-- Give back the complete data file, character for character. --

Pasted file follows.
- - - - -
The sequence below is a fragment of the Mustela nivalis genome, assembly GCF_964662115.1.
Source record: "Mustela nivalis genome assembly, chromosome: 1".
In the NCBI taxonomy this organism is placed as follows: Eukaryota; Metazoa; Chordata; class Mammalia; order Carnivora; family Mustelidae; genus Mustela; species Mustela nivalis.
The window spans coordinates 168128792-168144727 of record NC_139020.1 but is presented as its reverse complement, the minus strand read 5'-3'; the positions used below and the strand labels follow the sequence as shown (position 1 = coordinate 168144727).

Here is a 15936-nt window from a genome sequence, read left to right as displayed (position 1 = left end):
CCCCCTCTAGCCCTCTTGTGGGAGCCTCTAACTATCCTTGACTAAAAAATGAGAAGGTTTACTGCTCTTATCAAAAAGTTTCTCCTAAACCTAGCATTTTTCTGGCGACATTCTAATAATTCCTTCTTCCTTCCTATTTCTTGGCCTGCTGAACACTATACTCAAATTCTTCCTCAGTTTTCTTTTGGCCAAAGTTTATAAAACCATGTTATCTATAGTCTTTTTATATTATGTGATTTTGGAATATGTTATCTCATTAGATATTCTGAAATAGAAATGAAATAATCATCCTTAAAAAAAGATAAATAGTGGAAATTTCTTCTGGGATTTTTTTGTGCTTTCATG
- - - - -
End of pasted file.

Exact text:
The sequence below is a fragment of the Mustela nivalis genome, assembly GCF_964662115.1.
Source record: "Mustela nivalis genome assembly, chromosome: 1".
In the NCBI taxonomy this organism is placed as follows: Eukaryota; Metazoa; Chordata; class Mammalia; order Carnivora; family Mustelidae; genus Mustela; species Mustela nivalis.
The window spans coordinates 168128792-168144727 of record NC_139020.1 but is presented as its reverse complement, the minus strand read 5'-3'; the positions used below and the strand labels follow the sequence as shown (position 1 = coordinate 168144727).

Here is a 15936-nt window from a genome sequence, read left to right as displayed (position 1 = left end):
CCCCCTCTAGCCCTCTTGTGGGAGCCTCTAACTATCCTTGACTAAAAAATGAGAAGGTTTACTGCTCTTATCAAAAAGTTTCTCCTAAACCTAGCATTTTTCTGGCGACATTCTAATAATTCCTTCTTCCTTCCTATTTCTTGGCCTGCTGAACACTATACTCAAATTCTTCCTCAGTTTTCTTTTGGCCAAAGTTTATAAAACCATGTTATCTATAGTCTTTTTATATTATGTGATTTTGGAATATGTTATCTCATTAGATATTCTGAAATAGAAATGAAATAATCATCCTTAAAAAAAGATAAATAGTGGAAATTTCTTCTGGGATTTTTTTGTGCTTTCATG